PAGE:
- The Washington Times - Tuesday, May 10, 2005

COLUMBIA, Mo. - Lee Wilkins remembers well the reaction she often would get when identifying herself as a reporter.

“I had a standard line,” said Miss Wilkins, now a journalism professor at the University of Missouri at Columbia. “I would always say back, ‘I won’t accuse you of all the ills of your profession if you won’t accuse me of all the ills of mine.’”

Research by Miss Wilkins and Renita Coleman of Louisiana State University may provide some vindication for members of a profession that has taken a beating in recent years with high-profile blunders.

The two professors surveyed journalists for the first time using a decades-old model for assessing one’s morals, a test given to more than 30,000 people representing numerous professions. According to the researchers, journalists are significantly more ethical than the average adult — eclipsed only by seminarians, doctors and medical students.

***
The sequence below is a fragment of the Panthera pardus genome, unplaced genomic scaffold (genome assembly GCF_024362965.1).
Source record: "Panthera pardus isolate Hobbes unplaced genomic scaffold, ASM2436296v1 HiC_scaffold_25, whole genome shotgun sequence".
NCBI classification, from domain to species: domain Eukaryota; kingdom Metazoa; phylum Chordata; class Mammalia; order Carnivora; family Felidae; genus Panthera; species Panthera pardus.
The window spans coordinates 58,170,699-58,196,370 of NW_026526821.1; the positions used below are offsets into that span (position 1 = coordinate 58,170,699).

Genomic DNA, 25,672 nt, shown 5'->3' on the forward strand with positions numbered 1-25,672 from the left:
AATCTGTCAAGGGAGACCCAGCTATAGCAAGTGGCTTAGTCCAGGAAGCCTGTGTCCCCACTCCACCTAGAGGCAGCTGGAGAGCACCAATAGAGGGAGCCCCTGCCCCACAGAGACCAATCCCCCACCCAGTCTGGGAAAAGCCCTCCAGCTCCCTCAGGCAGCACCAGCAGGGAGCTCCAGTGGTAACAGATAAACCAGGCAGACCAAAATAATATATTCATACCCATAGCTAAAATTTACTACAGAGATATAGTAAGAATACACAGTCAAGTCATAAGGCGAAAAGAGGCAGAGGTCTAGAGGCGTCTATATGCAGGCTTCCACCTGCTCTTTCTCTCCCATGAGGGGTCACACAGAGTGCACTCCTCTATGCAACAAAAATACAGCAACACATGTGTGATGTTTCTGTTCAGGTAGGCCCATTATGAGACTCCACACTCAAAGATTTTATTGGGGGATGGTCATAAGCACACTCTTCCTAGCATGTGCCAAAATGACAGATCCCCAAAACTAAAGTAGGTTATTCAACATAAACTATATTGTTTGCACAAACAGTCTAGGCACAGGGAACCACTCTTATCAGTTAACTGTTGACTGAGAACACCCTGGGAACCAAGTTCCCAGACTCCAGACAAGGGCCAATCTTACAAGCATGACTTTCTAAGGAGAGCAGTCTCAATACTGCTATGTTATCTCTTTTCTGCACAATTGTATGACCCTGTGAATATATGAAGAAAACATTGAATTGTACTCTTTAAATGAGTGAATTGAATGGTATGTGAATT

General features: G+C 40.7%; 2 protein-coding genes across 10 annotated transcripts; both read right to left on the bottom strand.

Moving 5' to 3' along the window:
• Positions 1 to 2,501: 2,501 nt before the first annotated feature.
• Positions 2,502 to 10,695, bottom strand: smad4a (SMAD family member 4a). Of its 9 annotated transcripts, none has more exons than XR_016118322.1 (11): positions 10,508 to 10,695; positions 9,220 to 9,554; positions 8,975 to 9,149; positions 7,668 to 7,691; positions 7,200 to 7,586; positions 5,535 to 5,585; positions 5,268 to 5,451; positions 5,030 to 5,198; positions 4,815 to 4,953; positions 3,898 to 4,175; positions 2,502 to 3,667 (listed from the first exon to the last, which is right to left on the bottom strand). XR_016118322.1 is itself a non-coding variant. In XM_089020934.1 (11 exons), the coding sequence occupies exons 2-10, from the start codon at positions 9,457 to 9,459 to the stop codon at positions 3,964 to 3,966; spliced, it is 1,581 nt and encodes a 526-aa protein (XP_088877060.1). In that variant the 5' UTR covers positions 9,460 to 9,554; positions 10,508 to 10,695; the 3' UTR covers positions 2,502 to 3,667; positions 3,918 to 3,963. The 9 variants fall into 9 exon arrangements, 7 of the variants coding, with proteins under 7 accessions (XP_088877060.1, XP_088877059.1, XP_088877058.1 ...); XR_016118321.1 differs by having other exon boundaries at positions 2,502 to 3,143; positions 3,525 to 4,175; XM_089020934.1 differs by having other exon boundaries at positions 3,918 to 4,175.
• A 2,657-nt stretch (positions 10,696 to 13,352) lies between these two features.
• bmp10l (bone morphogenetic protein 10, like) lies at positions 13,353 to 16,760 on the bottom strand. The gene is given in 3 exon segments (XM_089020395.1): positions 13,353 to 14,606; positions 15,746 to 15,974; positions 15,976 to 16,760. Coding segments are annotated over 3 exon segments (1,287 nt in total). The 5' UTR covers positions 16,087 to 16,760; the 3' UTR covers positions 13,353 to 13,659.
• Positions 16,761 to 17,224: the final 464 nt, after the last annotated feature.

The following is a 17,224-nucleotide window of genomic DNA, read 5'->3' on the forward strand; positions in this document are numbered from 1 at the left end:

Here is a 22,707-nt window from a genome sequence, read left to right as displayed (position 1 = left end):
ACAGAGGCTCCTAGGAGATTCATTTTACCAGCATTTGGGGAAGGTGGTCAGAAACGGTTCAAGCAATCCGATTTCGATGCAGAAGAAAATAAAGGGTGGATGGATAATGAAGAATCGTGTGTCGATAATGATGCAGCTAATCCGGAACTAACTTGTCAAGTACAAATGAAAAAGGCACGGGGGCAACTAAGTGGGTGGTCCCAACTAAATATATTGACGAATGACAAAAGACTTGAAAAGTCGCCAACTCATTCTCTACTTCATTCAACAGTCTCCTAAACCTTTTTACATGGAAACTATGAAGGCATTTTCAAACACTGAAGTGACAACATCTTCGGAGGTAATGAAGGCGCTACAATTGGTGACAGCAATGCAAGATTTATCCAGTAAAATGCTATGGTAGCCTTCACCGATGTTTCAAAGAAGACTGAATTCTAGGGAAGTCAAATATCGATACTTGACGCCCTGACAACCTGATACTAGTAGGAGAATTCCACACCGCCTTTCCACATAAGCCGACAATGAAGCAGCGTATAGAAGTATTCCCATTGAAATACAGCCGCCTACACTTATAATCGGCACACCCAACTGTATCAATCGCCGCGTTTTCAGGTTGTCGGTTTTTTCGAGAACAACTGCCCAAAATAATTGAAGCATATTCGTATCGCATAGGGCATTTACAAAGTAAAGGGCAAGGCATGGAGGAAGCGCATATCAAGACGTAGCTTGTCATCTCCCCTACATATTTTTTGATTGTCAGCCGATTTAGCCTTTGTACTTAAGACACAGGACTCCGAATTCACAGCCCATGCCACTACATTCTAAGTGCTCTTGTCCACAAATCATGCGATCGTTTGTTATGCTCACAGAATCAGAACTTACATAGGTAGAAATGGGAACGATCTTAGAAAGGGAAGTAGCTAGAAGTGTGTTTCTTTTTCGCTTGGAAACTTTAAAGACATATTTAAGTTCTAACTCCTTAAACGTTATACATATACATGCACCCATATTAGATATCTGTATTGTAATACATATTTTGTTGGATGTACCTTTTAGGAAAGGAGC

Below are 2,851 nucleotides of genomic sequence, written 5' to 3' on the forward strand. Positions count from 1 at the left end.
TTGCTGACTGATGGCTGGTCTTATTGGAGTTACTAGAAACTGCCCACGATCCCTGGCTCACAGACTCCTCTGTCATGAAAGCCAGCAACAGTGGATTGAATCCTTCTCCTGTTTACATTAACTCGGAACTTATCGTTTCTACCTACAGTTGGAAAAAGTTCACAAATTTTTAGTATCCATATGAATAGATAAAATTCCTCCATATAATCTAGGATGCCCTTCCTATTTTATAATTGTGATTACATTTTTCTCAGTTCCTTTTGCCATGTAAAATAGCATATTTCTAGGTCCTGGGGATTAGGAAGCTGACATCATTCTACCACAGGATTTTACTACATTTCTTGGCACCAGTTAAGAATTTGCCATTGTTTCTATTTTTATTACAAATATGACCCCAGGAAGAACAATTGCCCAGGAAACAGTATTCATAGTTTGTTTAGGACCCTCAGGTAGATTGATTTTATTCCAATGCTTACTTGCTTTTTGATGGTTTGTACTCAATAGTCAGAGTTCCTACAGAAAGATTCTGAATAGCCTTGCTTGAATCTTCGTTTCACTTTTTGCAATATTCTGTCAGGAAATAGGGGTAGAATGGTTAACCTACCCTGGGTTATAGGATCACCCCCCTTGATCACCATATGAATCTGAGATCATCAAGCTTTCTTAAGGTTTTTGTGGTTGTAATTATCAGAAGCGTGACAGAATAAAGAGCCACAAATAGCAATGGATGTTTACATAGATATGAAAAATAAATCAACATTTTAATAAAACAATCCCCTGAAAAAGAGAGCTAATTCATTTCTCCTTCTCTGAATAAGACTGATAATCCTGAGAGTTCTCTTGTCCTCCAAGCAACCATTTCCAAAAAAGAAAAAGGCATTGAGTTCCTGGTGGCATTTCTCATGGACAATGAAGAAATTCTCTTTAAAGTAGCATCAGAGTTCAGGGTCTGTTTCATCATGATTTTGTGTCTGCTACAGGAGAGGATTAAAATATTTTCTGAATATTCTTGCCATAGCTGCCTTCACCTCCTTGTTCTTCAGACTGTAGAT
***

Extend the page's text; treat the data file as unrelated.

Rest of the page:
“We did not really think that journalists would come out as high as they did,” Miss Coleman said.

The researchers traveled to newsrooms across the country for two years interviewing a sampling of 249 journalists. Using a version of the Defining Issues Test, developed in the 1970s at the University of Minnesota, the professors offered participants six ethical dilemmas, each followed by a dozen questions that seek to determine what motivated a journalist’s decision.

Journalists had an average score of 48.7 on a 100-point scale, meaning that just about half the time, members of the profession make decisions based on the best-quality ethical reasoning. That rate was exceeded only by seminarians/philosophers at 65.1, medical students at 50.2 and practicing physicians at 49.2.

Among journalists, their study showed no significant difference between broadcasters or their print counterparts.

The findings conflict with public perception of journalists. A Gallup poll of 1,015 persons taken in November showed that only 23 percent of the public rated the ethical standards of TV reporters as high or very high. For newspaper reporters, it was 21 percent.

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